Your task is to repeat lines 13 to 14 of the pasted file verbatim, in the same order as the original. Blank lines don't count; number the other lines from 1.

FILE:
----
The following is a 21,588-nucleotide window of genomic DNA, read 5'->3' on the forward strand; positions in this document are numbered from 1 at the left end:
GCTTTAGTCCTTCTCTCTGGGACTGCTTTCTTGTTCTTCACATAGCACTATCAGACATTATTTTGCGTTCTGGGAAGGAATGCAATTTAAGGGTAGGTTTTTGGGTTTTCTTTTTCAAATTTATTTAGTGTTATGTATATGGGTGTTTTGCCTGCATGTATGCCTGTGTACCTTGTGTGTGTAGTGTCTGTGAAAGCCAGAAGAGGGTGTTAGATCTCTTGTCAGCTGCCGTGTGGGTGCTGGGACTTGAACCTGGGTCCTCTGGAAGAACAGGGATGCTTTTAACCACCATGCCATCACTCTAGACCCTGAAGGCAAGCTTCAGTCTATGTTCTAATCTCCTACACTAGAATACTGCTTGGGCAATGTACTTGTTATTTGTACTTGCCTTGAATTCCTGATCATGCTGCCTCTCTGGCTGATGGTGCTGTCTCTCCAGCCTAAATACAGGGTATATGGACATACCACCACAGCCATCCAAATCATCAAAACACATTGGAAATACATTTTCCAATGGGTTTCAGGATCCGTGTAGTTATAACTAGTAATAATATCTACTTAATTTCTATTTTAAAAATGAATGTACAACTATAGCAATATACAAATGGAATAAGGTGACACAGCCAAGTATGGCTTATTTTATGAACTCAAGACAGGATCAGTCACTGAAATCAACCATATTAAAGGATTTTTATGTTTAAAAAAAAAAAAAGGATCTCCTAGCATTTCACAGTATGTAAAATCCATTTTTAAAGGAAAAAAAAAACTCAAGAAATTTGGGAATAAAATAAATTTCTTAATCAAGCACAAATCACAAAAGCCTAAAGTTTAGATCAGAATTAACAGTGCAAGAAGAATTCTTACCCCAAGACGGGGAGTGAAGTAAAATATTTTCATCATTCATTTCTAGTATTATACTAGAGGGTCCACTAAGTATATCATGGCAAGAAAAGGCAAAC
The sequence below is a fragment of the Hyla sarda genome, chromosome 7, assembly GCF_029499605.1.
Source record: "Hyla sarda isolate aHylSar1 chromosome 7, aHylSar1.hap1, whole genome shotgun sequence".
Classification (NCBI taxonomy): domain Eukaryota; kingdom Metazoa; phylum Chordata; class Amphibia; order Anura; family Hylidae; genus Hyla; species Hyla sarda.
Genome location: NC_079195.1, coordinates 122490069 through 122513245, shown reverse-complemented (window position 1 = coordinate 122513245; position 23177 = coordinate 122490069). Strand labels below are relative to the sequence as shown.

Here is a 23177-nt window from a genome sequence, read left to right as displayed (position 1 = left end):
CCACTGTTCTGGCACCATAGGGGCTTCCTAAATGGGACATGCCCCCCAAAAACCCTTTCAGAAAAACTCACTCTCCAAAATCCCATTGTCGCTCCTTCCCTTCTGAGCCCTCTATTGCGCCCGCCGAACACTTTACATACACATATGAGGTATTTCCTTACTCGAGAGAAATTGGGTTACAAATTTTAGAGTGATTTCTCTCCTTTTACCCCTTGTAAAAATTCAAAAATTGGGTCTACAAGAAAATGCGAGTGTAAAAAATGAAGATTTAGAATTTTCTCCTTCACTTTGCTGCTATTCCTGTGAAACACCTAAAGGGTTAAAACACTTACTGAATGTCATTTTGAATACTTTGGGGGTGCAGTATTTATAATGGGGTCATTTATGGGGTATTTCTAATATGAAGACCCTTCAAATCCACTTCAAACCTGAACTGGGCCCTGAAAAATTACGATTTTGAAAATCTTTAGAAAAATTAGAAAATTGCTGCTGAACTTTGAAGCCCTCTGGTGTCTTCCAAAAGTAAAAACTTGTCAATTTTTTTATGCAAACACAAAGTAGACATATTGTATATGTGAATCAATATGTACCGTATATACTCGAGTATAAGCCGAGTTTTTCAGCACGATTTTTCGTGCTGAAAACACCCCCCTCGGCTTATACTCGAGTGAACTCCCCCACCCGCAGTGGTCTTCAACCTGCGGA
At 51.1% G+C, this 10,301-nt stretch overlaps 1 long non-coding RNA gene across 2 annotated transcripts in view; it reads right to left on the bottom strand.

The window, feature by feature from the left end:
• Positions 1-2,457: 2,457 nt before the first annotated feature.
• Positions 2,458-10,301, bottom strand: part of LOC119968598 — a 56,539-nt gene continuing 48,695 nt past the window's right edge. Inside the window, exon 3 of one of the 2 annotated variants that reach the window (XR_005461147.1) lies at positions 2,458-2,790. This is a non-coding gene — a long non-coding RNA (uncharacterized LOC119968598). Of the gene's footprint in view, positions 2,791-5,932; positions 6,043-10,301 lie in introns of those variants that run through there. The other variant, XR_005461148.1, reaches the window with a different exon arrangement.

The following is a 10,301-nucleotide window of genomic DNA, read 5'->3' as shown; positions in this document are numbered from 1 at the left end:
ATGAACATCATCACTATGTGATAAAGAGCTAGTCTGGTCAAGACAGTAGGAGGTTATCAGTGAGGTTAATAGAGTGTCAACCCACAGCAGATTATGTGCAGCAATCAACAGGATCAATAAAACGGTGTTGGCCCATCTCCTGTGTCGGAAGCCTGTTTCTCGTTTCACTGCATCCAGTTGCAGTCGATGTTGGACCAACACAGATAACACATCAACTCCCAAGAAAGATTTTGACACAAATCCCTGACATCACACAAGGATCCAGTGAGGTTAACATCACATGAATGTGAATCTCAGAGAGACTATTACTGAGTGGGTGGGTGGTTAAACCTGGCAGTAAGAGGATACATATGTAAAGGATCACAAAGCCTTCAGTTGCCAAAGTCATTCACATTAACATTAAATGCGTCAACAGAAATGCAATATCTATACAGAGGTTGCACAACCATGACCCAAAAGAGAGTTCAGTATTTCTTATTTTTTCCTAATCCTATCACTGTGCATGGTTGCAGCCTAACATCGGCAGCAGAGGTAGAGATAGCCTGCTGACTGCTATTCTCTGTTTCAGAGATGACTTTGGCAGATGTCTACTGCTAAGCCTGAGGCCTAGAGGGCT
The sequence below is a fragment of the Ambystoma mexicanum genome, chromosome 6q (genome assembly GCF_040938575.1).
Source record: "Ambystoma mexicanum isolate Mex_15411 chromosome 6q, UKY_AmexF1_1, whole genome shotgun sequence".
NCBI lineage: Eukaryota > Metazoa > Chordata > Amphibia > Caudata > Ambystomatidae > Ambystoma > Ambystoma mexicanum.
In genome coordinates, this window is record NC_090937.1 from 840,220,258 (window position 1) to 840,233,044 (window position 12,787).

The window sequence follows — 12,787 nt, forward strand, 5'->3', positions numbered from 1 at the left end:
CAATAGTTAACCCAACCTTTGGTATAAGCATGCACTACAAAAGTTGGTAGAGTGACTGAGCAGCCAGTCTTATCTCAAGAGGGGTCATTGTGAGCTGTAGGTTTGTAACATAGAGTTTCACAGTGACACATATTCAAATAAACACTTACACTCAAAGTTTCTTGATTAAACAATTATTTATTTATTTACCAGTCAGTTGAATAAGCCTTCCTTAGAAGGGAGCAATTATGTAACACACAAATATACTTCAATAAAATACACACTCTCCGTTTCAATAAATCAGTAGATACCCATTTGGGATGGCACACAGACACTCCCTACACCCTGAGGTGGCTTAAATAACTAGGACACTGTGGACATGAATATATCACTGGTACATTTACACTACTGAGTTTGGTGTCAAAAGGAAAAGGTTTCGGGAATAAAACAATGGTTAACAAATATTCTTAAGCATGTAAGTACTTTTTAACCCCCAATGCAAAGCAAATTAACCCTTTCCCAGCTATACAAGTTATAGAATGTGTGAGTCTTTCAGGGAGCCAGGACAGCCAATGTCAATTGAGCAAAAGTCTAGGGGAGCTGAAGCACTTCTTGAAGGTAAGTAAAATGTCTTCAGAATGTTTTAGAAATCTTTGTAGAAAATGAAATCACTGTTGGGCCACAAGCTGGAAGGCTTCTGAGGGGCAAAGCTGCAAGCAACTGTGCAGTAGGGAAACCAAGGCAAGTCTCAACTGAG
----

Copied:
The following is a 10,301-nucleotide window of genomic DNA, read 5'->3' as shown; positions in this document are numbered from 1 at the left end:
ATGAACATCATCACTATGTGATAAAGAGCTAGTCTGGTCAAGACAGTAGGAGGTTATCAGTGAGGTTAATAGAGTGTCAACCCACAGCAGATTATGTGCAGCAATCAACAGGATCAATAAAACGGTGTTGGCCCATCTCCTGTGTCGGAAGCCTGTTTCTCGTTTCACTGCATCCAGTTGCAGTCGATGTTGGACCAACACAGATAACACATCAACTCCCAAGAAAGATTTTGACACAAATCCCTGACATCACACAAGGATCCAGTGAGGTTAACATCACATGAATGTGAATCTCAGAGAGACTATTACTGAGTGGGTGGGTGGTTAAACCTGGCAGTAAGAGGATACATATGTAAAGGATCACAAAGCCTTCAGTTGCCAAAGTCATTCACATTAACATTAAATGCGTCAACAGAAATGCAATATCTATACAGAGGTTGCACAACCATGACCCAAAAGAGAGTTCAGTATTTCTTATTTTTTCCTAATCCTATCACTGTGCATGGTTGCAGCCTAACATCGGCAGCAGAGGTAGAGATAGCCTGCTGACTGCTATTCTCTGTTTCAGAGATGACTTTGGCAGATGTCTACTGCTAAGCCTGAGGCCTAGAGGGCT